If the Supreme Court were erroneously to arrogate to itself the right to “reconstruct” the National Anthem, obviously, the issue cannot end with the mere deletion of Sindh. This exercise in futility will have to pursued with greater and more ambitious games of how to “reconstruct” the National Anthem to fit all the creation of Pakistan brought about. How should we refer to truncated provinces of Bengal and Punjab? Do we redesignate them as “Bengal without Bangla Desh” and “Punjab but without what was surrendered to Pakistan”. Then there is also the question of certain territories of India and even rivers that flow in India which do not find a mention in the National Anthem. Do we put them in the revised national anthem? Indeed the effort would then be a soulless geographical directory instead of a soulful National Anthem that Gurudev Rabindranath Tagore created and the people of India accepted. And who will be in charge of crating such a geographical directory to replace the present National Anthem? The Supreme Court? Nowhere in the world has this task been performed by its courts and the Supreme Court of India would be the first to do so – and I cannot believe that the highest legal body in India would engage in such an act of lawlessness.

I have raise only Preliminary Objections to the Petition as I do not wish to go into its merits at this stage. The merits of the case, along with these Preliminary Objections, must be left toyou as you alone can deal with them ably and effectively. All I can say is that the Supreme Court, in entertaining the Petition to delete Sindh from the National Anthem, will be ignoring history and constitutionality along with the inherent rights of Sindhi community. More so, it will be ignoring the sacrifice of Sindhis in the cause of India’s freedom in 1947 and the glorious role played by Sindhis right from the dawn of history even prior to 8,000 BCE when the ancient order of Sanatanah and Sanatana Dharma were formed prior to 8,000 BCE leading to the roots of Hinduism, and later when on the banks of our rivers of Sindh – Sindhu and Saraswati, - the Vedas were composed and OM mantra was first uttered – and Sindhis were in forefront in the formation of Bharat Varsha – and later Arya Varsha. Also note please that Sindh was amongst the home-ground and cradle-grounds of Aryans of Bharat Varsha when they moved out to distant lands such as Iran, Sumeria, Egypt, Russian lands & Scythia, Lithuania, Turkey, Finland, Sweden, Italy, Greece and Germany, and finally returned to their hometown and heritage of Sindh and the rest of Bharat Varsha. We are the survivors and inheritors of that glorious heritage and tradition. And to contemplate the removal of ‘Sindh’ from the National Anthem would amount to robbing us, our children and their children to whom this legacy left to us by our ancestors, rightfully belongs.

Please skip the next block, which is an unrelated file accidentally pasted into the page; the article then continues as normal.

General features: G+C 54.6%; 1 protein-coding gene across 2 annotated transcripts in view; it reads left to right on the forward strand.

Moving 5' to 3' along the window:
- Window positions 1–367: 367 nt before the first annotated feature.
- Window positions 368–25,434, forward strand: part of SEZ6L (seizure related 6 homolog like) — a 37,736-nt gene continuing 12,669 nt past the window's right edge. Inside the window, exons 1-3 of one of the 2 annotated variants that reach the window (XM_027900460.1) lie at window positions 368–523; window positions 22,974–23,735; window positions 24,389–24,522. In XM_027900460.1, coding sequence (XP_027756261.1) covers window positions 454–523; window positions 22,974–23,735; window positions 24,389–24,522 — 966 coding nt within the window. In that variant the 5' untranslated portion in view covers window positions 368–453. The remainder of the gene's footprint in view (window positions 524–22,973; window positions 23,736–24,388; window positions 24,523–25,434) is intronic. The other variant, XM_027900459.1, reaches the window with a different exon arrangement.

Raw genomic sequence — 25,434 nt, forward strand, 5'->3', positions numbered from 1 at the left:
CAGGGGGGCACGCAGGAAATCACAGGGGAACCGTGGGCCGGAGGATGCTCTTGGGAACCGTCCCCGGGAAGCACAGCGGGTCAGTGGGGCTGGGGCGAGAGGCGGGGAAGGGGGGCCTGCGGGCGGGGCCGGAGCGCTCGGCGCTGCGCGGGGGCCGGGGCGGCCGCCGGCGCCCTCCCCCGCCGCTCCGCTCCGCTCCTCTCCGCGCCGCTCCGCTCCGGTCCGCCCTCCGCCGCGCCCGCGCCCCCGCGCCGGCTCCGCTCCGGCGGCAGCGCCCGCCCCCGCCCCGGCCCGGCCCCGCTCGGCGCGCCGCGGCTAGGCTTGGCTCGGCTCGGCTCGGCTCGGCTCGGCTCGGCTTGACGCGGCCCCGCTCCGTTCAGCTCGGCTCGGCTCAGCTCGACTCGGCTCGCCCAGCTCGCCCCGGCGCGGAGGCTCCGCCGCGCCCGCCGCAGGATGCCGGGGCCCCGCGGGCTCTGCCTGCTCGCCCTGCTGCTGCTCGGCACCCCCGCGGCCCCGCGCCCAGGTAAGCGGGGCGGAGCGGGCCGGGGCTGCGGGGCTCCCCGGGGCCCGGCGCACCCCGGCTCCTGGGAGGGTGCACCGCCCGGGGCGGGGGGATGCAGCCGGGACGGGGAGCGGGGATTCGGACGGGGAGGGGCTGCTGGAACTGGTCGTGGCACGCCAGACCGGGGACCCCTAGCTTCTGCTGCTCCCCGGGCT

I must reiterate that Creation and continuance of Pakistan is ordained neither by heavenly forces nor by a rational historical process. Pakistan came about simply as the result of Indian leadership growing old and weary and worried that they will not be able to secure power for themselves in their own life-time. Those leaders had at one time sacrificed much, remaining true to Gandhian ideals, but in the end they betrayed Gandhiji, their own ideals, and could tolerate no more delays in protracted negotiations; nor could they resist the charm and guile of Mountebattens, and quickly agreed to partition the country, so that power comes into their hands for themselves and for benefit of their own children. Sacrificing Sindh and Sindhis meant nothing to them unlike Kashmir which was personal and emotional, and near to their heart. Everyone realizes that the “Two Nation Theory” on which Pakistan was founded was false and frivolous, and has been eroded by realities on the ground. It must be understood clearly and without any doubt and ambiguity, that Sindhis will not react kindly to any attempt to so “reconstruct” the National Anthem in order to exclude Sindh . . . .

Dear Ram Jethmalani! I therefore appeal to you to intervene on this case before the Supreme Court. Ram, your love for Sindhis is inexhaustible. Also your quest for justice is well known. Equally well-known is your spirit of independence that will bow only to truth but to no individual, howsoever high and mighty. You need none to assist you in this case but should you constitute a team of legal and other assistants for this case to serve under you, I shall deem it a privilege to serve on that team.

With respect,

Bhagwan S. Gidwani.